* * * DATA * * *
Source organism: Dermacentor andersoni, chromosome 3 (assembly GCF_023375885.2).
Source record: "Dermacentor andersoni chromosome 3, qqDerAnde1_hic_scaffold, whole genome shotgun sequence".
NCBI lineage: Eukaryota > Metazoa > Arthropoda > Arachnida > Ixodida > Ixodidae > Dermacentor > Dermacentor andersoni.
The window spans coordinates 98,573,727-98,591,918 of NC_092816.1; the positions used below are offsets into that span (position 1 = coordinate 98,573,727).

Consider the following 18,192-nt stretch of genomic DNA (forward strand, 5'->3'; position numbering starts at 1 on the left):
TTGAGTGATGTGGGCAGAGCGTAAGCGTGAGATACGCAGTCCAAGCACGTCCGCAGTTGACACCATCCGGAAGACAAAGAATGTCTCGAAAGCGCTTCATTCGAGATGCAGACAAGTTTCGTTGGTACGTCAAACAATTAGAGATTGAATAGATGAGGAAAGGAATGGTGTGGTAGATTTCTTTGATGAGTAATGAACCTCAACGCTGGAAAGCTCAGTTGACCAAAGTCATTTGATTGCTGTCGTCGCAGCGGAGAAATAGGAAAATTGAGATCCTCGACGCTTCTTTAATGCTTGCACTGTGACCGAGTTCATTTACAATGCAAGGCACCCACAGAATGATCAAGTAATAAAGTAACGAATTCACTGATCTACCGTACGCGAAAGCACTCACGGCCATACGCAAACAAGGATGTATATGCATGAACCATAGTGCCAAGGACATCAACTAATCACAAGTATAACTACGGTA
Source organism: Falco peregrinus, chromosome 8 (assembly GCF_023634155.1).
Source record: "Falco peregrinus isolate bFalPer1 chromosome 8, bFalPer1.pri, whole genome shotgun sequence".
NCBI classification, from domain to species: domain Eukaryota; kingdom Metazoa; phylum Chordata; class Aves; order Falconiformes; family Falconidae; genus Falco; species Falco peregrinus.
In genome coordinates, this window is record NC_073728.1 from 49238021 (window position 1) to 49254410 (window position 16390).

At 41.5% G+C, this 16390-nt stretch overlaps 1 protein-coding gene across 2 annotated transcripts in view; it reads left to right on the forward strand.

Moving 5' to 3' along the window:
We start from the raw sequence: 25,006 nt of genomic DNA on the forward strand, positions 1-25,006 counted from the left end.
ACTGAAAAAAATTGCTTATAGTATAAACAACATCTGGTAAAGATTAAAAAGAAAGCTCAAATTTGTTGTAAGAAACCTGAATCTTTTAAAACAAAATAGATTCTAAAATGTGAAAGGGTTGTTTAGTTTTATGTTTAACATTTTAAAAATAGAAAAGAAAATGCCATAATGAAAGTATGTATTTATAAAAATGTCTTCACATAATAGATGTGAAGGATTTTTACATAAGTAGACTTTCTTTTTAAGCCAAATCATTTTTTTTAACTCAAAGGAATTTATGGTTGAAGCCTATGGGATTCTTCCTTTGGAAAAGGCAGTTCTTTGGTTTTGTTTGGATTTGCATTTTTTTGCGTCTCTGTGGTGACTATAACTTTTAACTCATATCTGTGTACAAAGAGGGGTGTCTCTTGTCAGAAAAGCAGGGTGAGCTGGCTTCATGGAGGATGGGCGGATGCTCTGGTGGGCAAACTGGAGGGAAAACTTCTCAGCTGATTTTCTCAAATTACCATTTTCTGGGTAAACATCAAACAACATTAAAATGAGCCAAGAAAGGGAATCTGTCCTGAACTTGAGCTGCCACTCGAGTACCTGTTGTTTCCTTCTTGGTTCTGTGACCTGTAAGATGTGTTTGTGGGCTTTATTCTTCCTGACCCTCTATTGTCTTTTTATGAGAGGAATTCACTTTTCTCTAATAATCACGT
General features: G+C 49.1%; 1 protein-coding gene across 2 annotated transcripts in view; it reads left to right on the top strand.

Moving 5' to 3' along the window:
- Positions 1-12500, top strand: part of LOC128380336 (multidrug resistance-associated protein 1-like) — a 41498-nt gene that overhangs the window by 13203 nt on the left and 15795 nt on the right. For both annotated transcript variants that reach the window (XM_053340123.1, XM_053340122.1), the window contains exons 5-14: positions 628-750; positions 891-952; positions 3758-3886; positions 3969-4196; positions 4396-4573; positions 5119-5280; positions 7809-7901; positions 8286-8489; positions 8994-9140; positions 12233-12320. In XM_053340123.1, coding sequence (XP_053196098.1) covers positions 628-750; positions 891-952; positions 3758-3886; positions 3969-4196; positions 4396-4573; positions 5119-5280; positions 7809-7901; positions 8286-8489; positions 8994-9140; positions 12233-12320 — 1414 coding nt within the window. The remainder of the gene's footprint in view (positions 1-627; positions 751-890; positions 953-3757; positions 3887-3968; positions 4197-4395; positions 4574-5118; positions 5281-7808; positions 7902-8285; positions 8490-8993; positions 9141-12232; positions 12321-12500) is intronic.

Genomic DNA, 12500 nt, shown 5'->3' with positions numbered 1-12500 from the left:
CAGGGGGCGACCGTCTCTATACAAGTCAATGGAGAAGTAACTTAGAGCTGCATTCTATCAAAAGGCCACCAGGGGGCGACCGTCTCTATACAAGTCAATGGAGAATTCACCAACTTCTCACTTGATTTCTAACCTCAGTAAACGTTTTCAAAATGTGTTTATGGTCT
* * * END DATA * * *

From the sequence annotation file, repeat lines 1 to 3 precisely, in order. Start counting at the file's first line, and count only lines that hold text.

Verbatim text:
Source organism: Dermacentor andersoni, chromosome 3 (assembly GCF_023375885.2).
Source record: "Dermacentor andersoni chromosome 3, qqDerAnde1_hic_scaffold, whole genome shotgun sequence".
NCBI lineage: Eukaryota > Metazoa > Arthropoda > Arachnida > Ixodida > Ixodidae > Dermacentor > Dermacentor andersoni.